After killing the Flappy Bird that laid the golden egg, creator settles into his success

After killing the Flappy Bird that laid the golden egg, creator settles into his success

Dong Nguyen is the developer behind one of the most infamous iOS games to appear (then disappear) in recent memory: the incredibly simple yet challenging game Flappy Bird. Now, for the first time, he's speaking about his experience. Rolling Stone:

Since taking Flappy Bird down, he says he's felt "relief. I can't go back to my life before, but I'm good now." As for the future of his flapper, he's still turning down offers to purchase the game. Nguyen refuses to compromise his independence. But will Flappy Bird ever fly again? "I'm considering it," Nguyen says. He's not working on a new version, but if he ever releases one it will come with a "warning," he says: "Please take a break."

Nguyen seems like a pretty good natured guy in this interview, and someone who genuinely wants to make simple to play games that are very difficult to master. Whether he likes it or not, Flappy Bird has changed his life β€” at the time he made it he was working for a taxi software firm, now he's able to be independent and do what he wants. Despite pulling Flappy Bird from circulation, Nguyen is still making plenty of residual income from ads shown for existing users.

It may seem counterintuitive for developers and others who crave success and recognition, but being in the spotlight on the Internet can sometimes feel like the Eye of Sauron is upon you. And it isn't something that everyone wants or can handle. I'm impressed by Nguyen's self-discipline to remove the game from circulation despite its enormous popularity, and by finding some balance afterwards to continue to do what he wants to do.

Peter Cohen

Managing Editor of iMore, Mac and gaming specialist and all-around technologist. Follow him on Twitter @flargh

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Reader comments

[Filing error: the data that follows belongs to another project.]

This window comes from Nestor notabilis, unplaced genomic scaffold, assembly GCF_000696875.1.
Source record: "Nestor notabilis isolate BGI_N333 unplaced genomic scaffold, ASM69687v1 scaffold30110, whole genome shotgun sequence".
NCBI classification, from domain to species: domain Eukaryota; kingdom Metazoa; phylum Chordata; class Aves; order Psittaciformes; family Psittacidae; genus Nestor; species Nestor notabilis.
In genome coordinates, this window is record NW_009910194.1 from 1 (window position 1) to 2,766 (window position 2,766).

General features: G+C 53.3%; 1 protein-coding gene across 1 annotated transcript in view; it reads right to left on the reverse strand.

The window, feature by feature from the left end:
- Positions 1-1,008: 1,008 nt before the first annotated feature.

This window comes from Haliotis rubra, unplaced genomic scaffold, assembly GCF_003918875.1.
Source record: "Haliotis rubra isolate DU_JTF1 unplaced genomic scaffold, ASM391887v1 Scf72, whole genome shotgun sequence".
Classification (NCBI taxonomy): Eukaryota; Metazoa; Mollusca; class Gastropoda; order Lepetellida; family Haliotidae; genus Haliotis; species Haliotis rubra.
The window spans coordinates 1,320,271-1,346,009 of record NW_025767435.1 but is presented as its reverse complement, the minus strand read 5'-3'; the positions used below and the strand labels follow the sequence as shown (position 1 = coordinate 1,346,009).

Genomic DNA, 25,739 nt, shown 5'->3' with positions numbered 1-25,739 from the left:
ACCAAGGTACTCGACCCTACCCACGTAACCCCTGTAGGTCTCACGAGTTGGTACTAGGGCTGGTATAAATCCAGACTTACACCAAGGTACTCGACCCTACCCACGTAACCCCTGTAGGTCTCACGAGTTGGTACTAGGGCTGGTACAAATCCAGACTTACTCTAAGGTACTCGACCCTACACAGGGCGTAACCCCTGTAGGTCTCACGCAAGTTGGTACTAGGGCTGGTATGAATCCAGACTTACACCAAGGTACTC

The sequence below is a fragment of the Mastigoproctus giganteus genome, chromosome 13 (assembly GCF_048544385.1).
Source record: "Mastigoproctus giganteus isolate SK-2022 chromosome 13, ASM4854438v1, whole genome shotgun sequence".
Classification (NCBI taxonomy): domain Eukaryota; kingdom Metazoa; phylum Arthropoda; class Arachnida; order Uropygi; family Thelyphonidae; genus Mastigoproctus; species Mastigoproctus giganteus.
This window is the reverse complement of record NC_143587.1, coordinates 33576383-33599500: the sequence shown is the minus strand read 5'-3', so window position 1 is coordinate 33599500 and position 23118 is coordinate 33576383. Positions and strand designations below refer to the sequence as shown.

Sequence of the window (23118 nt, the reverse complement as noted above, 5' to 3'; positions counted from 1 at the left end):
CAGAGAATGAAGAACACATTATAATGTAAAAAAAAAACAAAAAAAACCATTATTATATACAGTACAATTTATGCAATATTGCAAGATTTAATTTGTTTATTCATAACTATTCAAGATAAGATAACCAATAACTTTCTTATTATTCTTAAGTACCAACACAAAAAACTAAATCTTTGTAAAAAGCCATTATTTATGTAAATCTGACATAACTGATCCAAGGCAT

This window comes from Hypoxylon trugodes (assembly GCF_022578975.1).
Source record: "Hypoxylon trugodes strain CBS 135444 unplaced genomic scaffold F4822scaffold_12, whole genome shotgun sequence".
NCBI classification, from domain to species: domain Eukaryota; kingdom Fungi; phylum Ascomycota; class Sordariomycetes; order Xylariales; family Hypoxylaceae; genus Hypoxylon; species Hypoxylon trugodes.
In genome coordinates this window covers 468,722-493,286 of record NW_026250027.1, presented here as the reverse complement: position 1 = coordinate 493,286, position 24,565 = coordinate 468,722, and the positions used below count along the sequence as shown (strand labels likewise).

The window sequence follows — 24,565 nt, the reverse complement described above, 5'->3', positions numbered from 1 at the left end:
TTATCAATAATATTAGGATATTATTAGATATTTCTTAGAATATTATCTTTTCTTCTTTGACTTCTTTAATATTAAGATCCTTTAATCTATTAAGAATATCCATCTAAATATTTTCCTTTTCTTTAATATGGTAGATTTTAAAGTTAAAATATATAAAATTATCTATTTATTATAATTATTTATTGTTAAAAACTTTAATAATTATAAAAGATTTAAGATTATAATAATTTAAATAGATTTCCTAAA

After killing the Flappy Bird that laid the golden egg, creator settles into his success

11 Comments

What bothers me is the flappy clones that do a mirror copy of his game with just a different flapper

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Versus his game which stole all of its graphics from Nintendo and Mario? To me one is no better than the other.

I would agree with you if he still offered his game. The problem is, as far as it goes, flappy bird is now dead software. People still want to play it, so they are willing to download clones to play.

People still want to play it, so they are willing to download clones to play.

Yep. Nature abhors a vacuum. The big question is whether Nguyen can stay ahead of the curve with other unique or compelling game ideas. He wouldn't be the first game developer to be a one-hit wonder, and let's face it: the chances of him hitting the top of the charts again, now that the Flappy Bird fervor has died down a bit, are pretty remote. Still, I wish him the best of luck - even though I absolutely hated the game.

I played the game once and it was "okay." I could see where it would be something to challenge yourself with, but nothing I could play often. I still believe, in my conspiracy theorist's heart of hearts, that he had a cease and desist from Nintendo.

"The big question is whether Nguyen can stay ahead of the curve with other unique or compelling game ideas."

That is the thing, getting a hit isn't easy. When you do have a hit, you need to ride it for as long as possible. Work on other projects of course, but don't kill the goose that is laying your golden eggs.

That $50k a day revenue can be startling to some. But I am sure in time we will see it return, although it probably won't be nearly as successful the next time around. People will be onto the next "new, hot game"

You just never know how things can affect a person. It's obvious he wasn't in it for the money. Great read!

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that's what i like to hear for once, someone that isn't trying to sellout and only make money. hard to find people like that anymore.